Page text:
+# won't surprise us:
+# Found 2 articles: Three, Two
+# Counts:
+# -------
+# ruby 1
+# python 1
+# java 1
+puts "Found #{s.results.count} articles: #{s.results.map(&:title).join(', ')}"
+puts "Counts based on tags:", "-"*25
+s.results.facets['tags']['terms'].each do |f|
+ puts "#{f['term'].ljust(10)} #{f['count']}"
+end
+
+# These counts are based on the scope of our current query (called `main` in _ElasticSearch_).
+# What if we wanted to display aggregated counts by `tags` across the whole database?
+
+#
+s = Slingshot.search 'articles' do
+ query { string 'title:T*' }
+
+ facet 'global-tags' do
+ # That's where the `global` scope for a facet comes in.
+ terms :tags, :global => true
+ end
+
+ # As you can see, we can even combine facets scoped
+ # to the current query with global facets.
+ facet 'current-tags' do
+ terms :tags
+ end
+end
+
+# Aggregated results for the current query are the same as previously:
+# Current query facets:
+# -------------------------
+# ruby 1
+# python 1
+# java 1
+puts "Current query facets:", "-"*25
+s.results.facets['current-tags']['terms'].each do |f|
+ puts "#{f['term'].ljust(10)} #{f['count']}"
+end
+
+# As we see, aggregated results for the global scope include also
+# tags for articles not matched by the query, such as “java” or “php”:
+# Global facets:
+# -------------------------
+# ruby 3
+# python 1
+# php 1
+# java 1
+puts "Global facets:", "-"*25
+s.results.facets['global-tags']['terms'].each do |f|
+ puts "#{f['term'].ljust(10)} #{f['count']}"
+end
+
+# The real power of facets lies in their combination with
+# [filters](http://elasticsearch.karmi.cz/guide/reference/api/search/filter.html),
+# though:
+
+# > When doing things like facet navigation,
+# > sometimes only the hits are needed to be filtered by the chosen facet,
+# > and all the facets should continue to be calculated based on the original query.
+
+
+##### Filtered Search
+
+# So, let's make out search a bit complex. Let's search for articles whose titles begin
+# with letter “T”, again, but filter the results, so only the articles tagged “ruby”
+# are returned.
+s = Slingshot.search 'articles' do
+
+ # We use the same **query** as before.
+ query { string 'title:T*' }
+
+ # And add a _terms_ **filter** based on tags.
+ filter :terms, :tags => ['ruby']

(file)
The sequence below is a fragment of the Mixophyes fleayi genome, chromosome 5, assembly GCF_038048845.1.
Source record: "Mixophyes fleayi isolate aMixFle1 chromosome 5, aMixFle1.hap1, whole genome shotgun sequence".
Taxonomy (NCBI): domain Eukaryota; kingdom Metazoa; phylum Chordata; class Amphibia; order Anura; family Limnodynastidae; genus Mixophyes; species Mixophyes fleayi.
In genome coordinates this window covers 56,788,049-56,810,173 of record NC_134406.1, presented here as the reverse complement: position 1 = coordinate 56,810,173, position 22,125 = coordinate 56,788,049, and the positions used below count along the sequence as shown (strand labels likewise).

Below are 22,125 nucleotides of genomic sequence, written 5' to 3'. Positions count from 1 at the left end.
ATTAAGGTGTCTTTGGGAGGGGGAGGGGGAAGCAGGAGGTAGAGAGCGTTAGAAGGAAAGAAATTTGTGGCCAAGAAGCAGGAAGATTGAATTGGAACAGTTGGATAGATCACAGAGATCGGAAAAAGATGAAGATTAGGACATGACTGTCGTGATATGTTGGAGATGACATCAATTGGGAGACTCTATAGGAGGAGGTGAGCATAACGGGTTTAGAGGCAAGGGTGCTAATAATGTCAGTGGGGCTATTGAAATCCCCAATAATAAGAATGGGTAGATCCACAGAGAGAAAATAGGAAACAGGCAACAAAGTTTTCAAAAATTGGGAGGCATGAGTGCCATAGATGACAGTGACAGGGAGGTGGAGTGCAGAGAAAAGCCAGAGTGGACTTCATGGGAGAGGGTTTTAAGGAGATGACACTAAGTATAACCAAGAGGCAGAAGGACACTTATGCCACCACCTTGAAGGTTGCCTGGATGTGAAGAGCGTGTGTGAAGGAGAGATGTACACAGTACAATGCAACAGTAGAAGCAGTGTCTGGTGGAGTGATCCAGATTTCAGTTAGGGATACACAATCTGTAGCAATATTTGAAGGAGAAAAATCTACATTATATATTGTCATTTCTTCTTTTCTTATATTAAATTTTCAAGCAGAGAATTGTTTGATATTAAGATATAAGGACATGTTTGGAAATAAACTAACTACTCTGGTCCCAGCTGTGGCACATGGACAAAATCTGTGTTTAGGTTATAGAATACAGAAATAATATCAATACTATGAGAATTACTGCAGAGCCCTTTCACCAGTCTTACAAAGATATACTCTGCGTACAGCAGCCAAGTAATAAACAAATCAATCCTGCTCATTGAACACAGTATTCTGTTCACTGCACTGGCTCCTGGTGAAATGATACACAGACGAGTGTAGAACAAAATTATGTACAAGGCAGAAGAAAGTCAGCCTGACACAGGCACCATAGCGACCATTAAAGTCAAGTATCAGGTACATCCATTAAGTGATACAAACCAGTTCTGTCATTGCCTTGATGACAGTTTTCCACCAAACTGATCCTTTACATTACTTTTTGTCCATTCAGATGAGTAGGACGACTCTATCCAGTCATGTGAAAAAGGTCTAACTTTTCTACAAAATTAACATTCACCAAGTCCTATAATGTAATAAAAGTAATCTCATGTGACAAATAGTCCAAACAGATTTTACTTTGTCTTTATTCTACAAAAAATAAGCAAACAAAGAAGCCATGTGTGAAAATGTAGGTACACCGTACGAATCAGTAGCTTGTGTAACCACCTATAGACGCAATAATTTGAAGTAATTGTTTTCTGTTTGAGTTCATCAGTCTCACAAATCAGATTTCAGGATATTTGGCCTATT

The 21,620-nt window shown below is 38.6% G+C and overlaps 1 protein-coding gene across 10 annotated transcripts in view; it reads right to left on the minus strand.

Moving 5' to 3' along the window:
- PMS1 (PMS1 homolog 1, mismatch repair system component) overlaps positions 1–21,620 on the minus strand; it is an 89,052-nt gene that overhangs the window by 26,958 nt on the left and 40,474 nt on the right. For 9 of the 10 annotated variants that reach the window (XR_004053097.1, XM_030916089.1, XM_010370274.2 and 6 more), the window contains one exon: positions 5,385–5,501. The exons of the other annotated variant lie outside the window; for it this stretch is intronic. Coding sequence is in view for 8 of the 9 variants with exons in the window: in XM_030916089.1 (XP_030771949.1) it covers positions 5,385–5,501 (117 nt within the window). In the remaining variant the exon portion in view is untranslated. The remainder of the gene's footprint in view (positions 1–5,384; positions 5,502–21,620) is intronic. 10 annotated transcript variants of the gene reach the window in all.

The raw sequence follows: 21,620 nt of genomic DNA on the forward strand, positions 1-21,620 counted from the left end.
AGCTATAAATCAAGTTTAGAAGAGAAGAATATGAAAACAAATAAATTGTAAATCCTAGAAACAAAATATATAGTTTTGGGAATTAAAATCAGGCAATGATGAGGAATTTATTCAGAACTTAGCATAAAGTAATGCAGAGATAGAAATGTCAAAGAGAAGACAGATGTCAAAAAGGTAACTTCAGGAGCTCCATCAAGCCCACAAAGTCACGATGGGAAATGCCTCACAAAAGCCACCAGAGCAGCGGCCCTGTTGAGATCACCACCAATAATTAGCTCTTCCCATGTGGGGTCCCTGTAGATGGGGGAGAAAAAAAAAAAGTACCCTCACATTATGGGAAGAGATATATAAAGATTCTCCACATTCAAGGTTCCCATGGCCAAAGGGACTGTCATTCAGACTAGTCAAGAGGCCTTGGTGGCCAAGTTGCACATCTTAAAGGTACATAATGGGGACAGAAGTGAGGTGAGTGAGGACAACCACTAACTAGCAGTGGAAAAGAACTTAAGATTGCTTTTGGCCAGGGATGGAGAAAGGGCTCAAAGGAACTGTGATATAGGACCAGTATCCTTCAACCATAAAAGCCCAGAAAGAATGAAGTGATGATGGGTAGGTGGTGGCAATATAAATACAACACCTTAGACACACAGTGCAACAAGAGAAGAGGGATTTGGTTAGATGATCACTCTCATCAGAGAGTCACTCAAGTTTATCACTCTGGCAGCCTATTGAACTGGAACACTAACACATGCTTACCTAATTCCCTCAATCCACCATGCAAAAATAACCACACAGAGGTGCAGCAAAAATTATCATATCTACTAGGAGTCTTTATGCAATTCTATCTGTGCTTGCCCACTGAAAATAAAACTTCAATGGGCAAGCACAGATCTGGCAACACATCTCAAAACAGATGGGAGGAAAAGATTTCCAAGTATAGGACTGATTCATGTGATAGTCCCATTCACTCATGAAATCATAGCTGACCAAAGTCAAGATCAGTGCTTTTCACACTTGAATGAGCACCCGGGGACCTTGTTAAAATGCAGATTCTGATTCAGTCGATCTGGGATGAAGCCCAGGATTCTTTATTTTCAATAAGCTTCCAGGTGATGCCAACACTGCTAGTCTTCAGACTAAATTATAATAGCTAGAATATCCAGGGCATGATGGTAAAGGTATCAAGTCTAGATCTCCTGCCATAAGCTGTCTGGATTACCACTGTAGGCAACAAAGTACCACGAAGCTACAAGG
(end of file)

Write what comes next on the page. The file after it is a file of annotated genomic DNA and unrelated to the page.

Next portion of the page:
+
+ # And, of course, our facet definition.
+ facet('tags') { terms :tags }
+
+end
+
+# We see that only the article _Two_ (tagged “ruby” and “python”) was returned,
+# _not_ the article _Three_ (tagged “java”):
+#
+# * Two [tags: ruby, python]
+s.results.each do |document|
+ puts "* #{ document.title } [tags: #{document.tags.join(', ')}]"
+end
+
+# However, count for article _Three_'s tags, “java”, _is_ in fact included in facets:
+#
+# Counts based on tags:
+# -------------------------
+# ruby 1
+# python 1
+# java 1
+puts "Counts based on tags:", "-"*25
+s.results.facets['tags']['terms'].each do |f|
+ puts "#{f['term'].ljust(10)} #{f['count']}"
+end
+
+
+##### Sorting
+
+# By default, the results are sorted according to their relevancy
+# (available as the `_score` property).
+
+# But, what if we want to sort the results based on some other criteria,
+# such as published date, price, etc? We can do that.
+s = Slingshot.search 'articles' do
+ # We search for articles tagged “ruby”
+ query { string 'tags:ruby' }
+
+ # And sort them by their `title`, in descending order.
+ sort { title 'desc' }
+end
+
+# The results:
+# * Two
+# * One
+# * Four
+s.results.each do |document|
+ puts "* #{ document.title }"
+end
+
+# Of course, it's possible to combine more fields in the sorting definition.
+
+s = Slingshot.search 'articles' do
+ # We will just get all articles for this case.
+ query { string '*' }
+
+ sort do
+ # We will sort the results by their `published_on` property in ascending (default) order,
+ published_on
+ # and by their `title` property, in descending order.
+ title 'desc'
+ end
+end
+
+# The results:
+# * One (Published on: 2011-01-01)
+# * Two (Published on: 2011-01-02)
+# * Three (Published on: 2011-01-02)
+# * Four (Published on: 2011-01-03)
+s.results.each do |document|
+ puts "* #{ document.title.ljust(10) } (Published on: #{ document.published_on })"
+end